Most horses are good examples of what it means to “eat like a horse”. The hard keepers that don’t dig in as well can drive their owners nuts.
To make matters worse, Murphy’s Law often kicks in, with the pickiest horses requiring restricted diets, supplements or medications you need to coax them to eat.
Like people, individual horses vary in their preferences for specific flavors as well as textures. Most healthy horses will eat just about anything, but the picky ones can pose a real challenge in finding something they will accept, especially if you need to add supplements or medications to it.
Even horses with robust appetites usually object to having powders puff up their noses when they eat. To prevent this, wet the feed lightly with water or oil (best is CocoSoya which also smells wonderful). This also prevents powders from sifting through and being left in the bottom of the bucket. Mixing powders into the feed thoroughly works for some horses, but there are others that prefer to have them top dressed without mixing. I never could come up with a reasonable explanation for why that would be the case, but nevertheless it’s true!
If the horse absolutely refuses to eat something you can try a few things:
- Start by putting just a tiny amount in the meal, increasing slowly
- Syringe it all directly into his mouth
- My favorite, a hybrid, is to syringe most of the dose into the horse before feeding then feed the meal with progressively larger amounts of the offending substance in the meal. This method has the taste of the supplement or drug in his mouth already before feeding.
- Some owners report the horse will accept things better when placed on the hay. This can work if you make sure the entire dose is actually sticking well to wet or oiled hay, and that the horse is truly eating and swallowing all of the hay, not spitting it out or sorting through it.
Sprinkling small amounts of the supplement or drug around the stall, on ledges as well as the floor, can also help desensitize the horse.
Texture can make a difference. You need some water or oil to make sure there is good adherence, but too much water may cause the horse to refuse the meal. Others like it more soupy. You have to experiment. Also be aware that water may actually enhance the taste or odor of whatever you are adding, while oils tend to mask it.
Some horses are remarkably picky even when nothing is added to their basic meals. This is a common problem when trying to switch from sweet feeds to low molasses options, or from high starch to low starch items. Important: If the horse is refusing to eat something that had previously been well accepted, suspect a problem with the feed even if you can’t tell anything is off, a dental issue causing pain, or some other illness. Refusal of concentrates and preference for hay is highly suspicious for gastric ulcers. Involve your veterinarian.
Otherwise, first try to wait out the boycott by not allowing any hay or turnout until the meal is cleaned up. If the horse has more staying power than you do, you’ll need to ramp up the appeal. My three favorite options are:
- CocoSoya oil – even barn cats have trouble resisting it!
- Crumble the horse’s favorite dry herbs or treats on top of the meal
- Stevia-based flavorings (don’t use other artificial sweeteners). Some people use Stevia sweetened pancake syrup but there are other options in horse agreeable flavors like apple, banana, peppermint, fenugreek and cherry.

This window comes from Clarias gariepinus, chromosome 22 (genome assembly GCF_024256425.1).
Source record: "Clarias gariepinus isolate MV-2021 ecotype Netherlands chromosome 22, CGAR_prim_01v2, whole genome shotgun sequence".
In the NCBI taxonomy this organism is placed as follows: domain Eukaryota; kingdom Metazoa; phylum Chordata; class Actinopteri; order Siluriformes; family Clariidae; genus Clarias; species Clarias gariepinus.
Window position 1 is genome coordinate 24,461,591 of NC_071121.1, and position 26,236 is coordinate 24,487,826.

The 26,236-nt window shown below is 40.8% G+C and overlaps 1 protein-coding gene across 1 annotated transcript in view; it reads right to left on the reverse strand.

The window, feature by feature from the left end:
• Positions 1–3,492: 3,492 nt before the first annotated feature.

It may take a lot of trial and error, but with persistence you can overcome the picky eater problem.
Uckele Health & Nutrition, maker of CocoSoya®, offers flavorings and oils that help entice the picky eater.
CocoSoya is Uckele’s Flagship Product! Rich in Omega 3, 6 and 9 fatty acids, CocoSoya provides a healthy fat and a cool- calorie energy source to build and maintain healthy weight while supporting healthy blood sugar levels. Promotes a glossy coat and excellent body condition. Helps to keep hooves nourished and moisturized from the inside out.
Features significant palatability, allowing supplements to be blended more easily and reduces the need for molasses to improve supplement or feed flavor.
Equi-Sweet is a delicious sugar free sweetener that masks the taste of medications or supplements. Great for weaning horses off high sugar sweet feeds. Encourages horses to drink water when away from home. Sweetened with Stevia, and will not cause an insulin rise. Zero calories, Zero carbs, Zero glycemic index.
Available in pint or gallon, in the following flavors: Apple Banana, Molasses or Peppermint.
Equi-Treats reward your horse without disrupting healthy blood sugar levels. Delicious bite-sized pellets with no added sugar or artificial colors. Wholesome treats are available in a tasty alfalfa base.
Available in additional sizes/flavors: Fenugreek, Apple Banana, Cherry Vanilla and Peppermint. Available in a 1lb or 5lb bag.
Permission to reprint this article is granted, provided credit is given to Uckele Health & Nutrition, who appreciates being notified of publication.
About Dr. Kellon
Dr. Eleanor Kellon, staff veterinary specialist for Uckele Health & Nutrition, is an established authority in the field of equine nutrition for over 30 years, and a founding member and leader of the Equine Cushings and Insulin Resistance (ECIR) group, whose mission is to improve the welfare of horses with metabolic disorders via integration of research and real-life clinical experience. Prevention of laminitis is the ultimate goal. www.ecirhorse.org
Uckele Health & Nutrition, maker of CocoSoya, is an innovation-driven health company committed to making people and their animals healthier. On the leading edge of nutritional science and technology for over 50 years, Uckele formulates and manufactures a full spectrum of quality nutritional supplements incorporating the latest nutritional advances. www.uckele.com.